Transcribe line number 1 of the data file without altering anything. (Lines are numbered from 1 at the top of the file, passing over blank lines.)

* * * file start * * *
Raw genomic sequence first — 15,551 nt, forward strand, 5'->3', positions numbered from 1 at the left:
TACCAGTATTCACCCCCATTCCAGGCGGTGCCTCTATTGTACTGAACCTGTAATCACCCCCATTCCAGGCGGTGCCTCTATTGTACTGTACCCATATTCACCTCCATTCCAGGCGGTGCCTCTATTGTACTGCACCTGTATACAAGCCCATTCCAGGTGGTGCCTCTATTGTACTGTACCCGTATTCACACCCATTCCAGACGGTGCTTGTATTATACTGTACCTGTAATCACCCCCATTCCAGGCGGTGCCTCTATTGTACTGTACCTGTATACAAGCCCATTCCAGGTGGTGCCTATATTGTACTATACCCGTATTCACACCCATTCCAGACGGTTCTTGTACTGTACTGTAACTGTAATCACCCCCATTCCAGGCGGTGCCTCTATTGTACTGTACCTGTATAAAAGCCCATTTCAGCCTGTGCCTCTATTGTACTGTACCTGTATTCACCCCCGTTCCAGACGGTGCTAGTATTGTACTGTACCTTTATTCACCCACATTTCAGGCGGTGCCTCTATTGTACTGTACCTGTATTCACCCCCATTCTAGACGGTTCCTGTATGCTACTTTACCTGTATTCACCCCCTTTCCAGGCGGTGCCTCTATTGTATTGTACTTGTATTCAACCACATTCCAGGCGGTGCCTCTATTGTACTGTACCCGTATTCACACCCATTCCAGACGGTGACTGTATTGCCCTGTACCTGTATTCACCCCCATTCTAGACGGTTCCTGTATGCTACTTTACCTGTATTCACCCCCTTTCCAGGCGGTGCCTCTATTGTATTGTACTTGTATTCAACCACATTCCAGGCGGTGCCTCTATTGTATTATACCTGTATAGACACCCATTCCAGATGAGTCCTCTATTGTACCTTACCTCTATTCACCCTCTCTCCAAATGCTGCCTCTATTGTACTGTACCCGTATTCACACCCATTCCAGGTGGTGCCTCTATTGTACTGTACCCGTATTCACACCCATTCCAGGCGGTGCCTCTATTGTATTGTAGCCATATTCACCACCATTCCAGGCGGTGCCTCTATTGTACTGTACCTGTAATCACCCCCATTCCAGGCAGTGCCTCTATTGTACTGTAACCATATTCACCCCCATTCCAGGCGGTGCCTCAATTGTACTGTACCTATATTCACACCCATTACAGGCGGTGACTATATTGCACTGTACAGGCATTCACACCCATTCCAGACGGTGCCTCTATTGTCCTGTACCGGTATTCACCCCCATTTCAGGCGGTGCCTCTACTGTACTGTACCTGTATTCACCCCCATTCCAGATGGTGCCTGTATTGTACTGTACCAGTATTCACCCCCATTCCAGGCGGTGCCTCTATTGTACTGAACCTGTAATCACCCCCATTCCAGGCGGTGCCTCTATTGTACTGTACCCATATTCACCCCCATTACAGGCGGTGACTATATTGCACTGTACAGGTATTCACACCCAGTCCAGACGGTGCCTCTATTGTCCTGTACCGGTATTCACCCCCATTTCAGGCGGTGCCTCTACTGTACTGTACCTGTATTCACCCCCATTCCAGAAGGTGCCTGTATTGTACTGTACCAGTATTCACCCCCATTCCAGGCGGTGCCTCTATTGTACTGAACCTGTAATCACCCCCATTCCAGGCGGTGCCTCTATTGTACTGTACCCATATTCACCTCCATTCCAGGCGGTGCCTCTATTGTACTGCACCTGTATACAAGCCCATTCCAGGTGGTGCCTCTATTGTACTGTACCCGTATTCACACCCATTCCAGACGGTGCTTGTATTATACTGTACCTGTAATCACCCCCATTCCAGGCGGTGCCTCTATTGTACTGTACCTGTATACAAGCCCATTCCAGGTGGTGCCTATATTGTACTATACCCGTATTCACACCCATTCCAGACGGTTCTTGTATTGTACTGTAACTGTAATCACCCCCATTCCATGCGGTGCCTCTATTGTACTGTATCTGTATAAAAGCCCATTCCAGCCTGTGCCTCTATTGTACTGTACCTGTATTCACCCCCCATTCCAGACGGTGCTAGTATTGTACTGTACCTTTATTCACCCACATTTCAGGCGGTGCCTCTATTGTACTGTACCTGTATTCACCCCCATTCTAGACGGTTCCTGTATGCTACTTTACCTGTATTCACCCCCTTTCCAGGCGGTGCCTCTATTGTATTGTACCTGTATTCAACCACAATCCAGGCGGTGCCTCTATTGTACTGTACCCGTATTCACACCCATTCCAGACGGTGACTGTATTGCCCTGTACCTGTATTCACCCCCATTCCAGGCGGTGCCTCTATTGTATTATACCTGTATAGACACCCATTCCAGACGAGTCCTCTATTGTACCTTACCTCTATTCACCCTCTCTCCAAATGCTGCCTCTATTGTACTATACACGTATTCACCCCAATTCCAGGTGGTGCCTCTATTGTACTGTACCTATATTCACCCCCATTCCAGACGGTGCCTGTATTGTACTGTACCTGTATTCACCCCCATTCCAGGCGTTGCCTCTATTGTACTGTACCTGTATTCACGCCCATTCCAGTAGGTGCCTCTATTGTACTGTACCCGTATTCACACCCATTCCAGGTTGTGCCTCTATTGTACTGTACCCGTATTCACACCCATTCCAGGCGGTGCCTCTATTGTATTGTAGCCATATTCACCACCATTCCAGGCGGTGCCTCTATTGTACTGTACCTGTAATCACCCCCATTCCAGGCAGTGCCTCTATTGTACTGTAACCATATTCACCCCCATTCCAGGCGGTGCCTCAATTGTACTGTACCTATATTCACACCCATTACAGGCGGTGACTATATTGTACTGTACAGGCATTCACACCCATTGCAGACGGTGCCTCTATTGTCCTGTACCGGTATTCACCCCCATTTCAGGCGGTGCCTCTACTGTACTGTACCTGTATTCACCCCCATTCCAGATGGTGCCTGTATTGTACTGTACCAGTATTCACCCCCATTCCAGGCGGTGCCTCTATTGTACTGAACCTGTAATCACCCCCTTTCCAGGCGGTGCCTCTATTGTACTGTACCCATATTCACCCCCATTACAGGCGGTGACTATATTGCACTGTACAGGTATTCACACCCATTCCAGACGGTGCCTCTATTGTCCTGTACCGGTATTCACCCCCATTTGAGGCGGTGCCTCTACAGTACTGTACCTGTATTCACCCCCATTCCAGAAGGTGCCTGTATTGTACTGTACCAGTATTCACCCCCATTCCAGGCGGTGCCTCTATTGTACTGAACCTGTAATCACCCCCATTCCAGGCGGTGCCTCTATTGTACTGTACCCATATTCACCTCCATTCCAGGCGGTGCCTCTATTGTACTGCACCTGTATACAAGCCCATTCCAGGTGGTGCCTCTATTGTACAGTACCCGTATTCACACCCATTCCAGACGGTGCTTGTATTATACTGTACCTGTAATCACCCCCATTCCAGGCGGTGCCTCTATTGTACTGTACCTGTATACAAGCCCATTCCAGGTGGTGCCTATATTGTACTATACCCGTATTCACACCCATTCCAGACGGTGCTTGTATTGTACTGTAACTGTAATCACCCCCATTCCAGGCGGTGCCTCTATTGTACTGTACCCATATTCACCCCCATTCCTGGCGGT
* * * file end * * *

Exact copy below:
Raw genomic sequence first — 15,551 nt, forward strand, 5'->3', positions numbered from 1 at the left: